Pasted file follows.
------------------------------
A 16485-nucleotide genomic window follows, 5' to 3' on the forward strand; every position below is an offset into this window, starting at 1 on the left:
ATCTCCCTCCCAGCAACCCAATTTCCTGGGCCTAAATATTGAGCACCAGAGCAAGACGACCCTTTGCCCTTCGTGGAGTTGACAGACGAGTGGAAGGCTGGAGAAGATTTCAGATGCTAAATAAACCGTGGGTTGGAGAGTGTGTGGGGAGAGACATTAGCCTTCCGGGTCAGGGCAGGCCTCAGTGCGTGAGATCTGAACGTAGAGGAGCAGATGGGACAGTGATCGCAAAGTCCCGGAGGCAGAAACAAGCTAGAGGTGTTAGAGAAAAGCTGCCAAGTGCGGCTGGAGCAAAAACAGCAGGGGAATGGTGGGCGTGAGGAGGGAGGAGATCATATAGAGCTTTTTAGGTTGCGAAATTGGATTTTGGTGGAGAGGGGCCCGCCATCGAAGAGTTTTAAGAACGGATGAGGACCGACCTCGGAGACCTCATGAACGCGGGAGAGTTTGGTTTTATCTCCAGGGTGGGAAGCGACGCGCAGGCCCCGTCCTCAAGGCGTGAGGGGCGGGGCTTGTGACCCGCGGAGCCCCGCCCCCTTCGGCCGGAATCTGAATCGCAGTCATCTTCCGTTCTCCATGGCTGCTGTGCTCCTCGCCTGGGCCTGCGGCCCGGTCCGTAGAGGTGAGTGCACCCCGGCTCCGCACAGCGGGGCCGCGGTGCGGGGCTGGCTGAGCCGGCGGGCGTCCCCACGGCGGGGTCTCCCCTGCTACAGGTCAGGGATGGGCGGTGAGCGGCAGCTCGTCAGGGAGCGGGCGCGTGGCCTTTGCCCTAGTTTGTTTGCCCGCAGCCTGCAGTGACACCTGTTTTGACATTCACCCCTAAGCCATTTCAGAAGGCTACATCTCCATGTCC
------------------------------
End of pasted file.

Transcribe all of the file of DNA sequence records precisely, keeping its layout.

A 16485-nucleotide genomic window follows, 5' to 3' on the forward strand; every position below is an offset into this window, starting at 1 on the left:
ATCTCCCTCCCAGCAACCCAATTTCCTGGGCCTAAATATTGAGCACCAGAGCAAGACGACCCTTTGCCCTTCGTGGAGTTGACAGACGAGTGGAAGGCTGGAGAAGATTTCAGATGCTAAATAAACCGTGGGTTGGAGAGTGTGTGGGGAGAGACATTAGCCTTCCGGGTCAGGGCAGGCCTCAGTGCGTGAGATCTGAACGTAGAGGAGCAGATGGGACAGTGATCGCAAAGTCCCGGAGGCAGAAACAAGCTAGAGGTGTTAGAGAAAAGCTGCCAAGTGCGGCTGGAGCAAAAACAGCAGGGGAATGGTGGGCGTGAGGAGGGAGGAGATCATATAGAGCTTTTTAGGTTGCGAAATTGGATTTTGGTGGAGAGGGGCCCGCCATCGAAGAGTTTTAAGAACGGATGAGGACCGACCTCGGAGACCTCATGAACGCGGGAGAGTTTGGTTTTATCTCCAGGGTGGGAAGCGACGCGCAGGCCCCGTCCTCAAGGCGTGAGGGGCGGGGCTTGTGACCCGCGGAGCCCCGCCCCCTTCGGCCGGAATCTGAATCGCAGTCATCTTCCGTTCTCCATGGCTGCTGTGCTCCTCGCCTGGGCCTGCGGCCCGGTCCGTAGAGGTGAGTGCACCCCGGCTCCGCACAGCGGGGCCGCGGTGCGGGGCTGGCTGAGCCGGCGGGCGTCCCCACGGCGGGGTCTCCCCTGCTACAGGTCAGGGATGGGCGGTGAGCGGCAGCTCGTCAGGGAGCGGGCGCGTGGCCTTTGCCCTAGTTTGTTTGCCCGCAGCCTGCAGTGACACCTGTTTTGACATTCACCCCTAAGCCATTTCAGAAGGCTACATCTCCATGTCC